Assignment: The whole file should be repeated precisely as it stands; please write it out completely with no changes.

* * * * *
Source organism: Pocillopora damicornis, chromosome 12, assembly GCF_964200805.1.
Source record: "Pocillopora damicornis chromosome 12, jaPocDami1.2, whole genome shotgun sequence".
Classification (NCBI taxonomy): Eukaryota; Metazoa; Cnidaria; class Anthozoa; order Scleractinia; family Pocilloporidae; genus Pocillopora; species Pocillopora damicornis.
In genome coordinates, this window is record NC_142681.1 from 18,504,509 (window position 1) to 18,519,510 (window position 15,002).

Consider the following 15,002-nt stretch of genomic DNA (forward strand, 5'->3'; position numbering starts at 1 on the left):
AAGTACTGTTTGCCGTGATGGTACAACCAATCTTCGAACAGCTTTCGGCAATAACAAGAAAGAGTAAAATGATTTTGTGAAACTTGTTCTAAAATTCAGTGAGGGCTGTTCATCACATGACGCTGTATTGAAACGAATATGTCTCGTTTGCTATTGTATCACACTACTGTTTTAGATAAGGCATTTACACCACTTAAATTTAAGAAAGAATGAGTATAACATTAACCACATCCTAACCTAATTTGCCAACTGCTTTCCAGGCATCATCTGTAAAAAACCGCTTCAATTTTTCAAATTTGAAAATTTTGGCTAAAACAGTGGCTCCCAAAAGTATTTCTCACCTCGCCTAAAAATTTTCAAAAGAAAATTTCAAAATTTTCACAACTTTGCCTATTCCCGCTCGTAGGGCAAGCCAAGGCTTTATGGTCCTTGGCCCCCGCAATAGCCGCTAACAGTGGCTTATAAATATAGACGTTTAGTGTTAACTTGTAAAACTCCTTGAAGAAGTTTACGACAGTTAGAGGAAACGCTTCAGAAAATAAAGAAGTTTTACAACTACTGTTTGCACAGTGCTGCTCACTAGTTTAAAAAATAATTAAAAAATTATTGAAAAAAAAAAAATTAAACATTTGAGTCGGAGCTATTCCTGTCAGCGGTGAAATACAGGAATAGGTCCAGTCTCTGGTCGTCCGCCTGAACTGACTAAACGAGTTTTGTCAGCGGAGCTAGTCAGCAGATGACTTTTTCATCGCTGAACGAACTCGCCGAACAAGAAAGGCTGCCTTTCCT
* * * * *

Source organism: Pocillopora damicornis, chromosome 12, assembly GCF_964200805.1.
Source record: "Pocillopora damicornis chromosome 12, jaPocDami1.2, whole genome shotgun sequence".
Classification (NCBI taxonomy): Eukaryota; Metazoa; Cnidaria; class Anthozoa; order Scleractinia; family Pocilloporidae; genus Pocillopora; species Pocillopora damicornis.
In genome coordinates, this window is record NC_142681.1 from 18,504,509 (window position 1) to 18,519,510 (window position 15,002).

Consider the following 15,002-nt stretch of genomic DNA (forward strand, 5'->3'; position numbering starts at 1 on the left):
AAGTACTGTTTGCCGTGATGGTACAACCAATCTTCGAACAGCTTTCGGCAATAACAAGAAAGAGTAAAATGATTTTGTGAAACTTGTTCTAAAATTCAGTGAGGGCTGTTCATCACATGACGCTGTATTGAAACGAATATGTCTCGTTTGCTATTGTATCACACTACTGTTTTAGATAAGGCATTTACACCACTTAAATTTAAGAAAGAATGAGTATAACATTAACCACATCCTAACCTAATTTGCCAACTGCTTTCCAGGCATCATCTGTAAAAAACCGCTTCAATTTTTCAAATTTGAAAATTTTGGCTAAAACAGTGGCTCCCAAAAGTATTTCTCACCTCGCCTAAAAATTTTCAAAAGAAAATTTCAAAATTTTCACAACTTTGCCTATTCCCGCTCGTAGGGCAAGCCAAGGCTTTATGGTCCTTGGCCCCCGCAATAGCCGCTAACAGTGGCTTATAAATATAGACGTTTAGTGTTAACTTGTAAAACTCCTTGAAGAAGTTTACGACAGTTAGAGGAAACGCTTCAGAAAATAAAGAAGTTTTACAACTACTGTTTGCACAGTGCTGCTCACTAGTTTAAAAAATAATTAAAAAATTATTGAAAAAAAAAAAATTAAACATTTGAGTCGGAGCTATTCCTGTCAGCGGTGAAATACAGGAATAGGTCCAGTCTCTGGTCGTCCGCCTGAACTGACTAAACGAGTTTTGTCAGCGGAGCTAGTCAGCAGATGACTTTTTCATCGCTGAACGAACTCGCCGAACAAGAAAGGCTGCCTTTCCT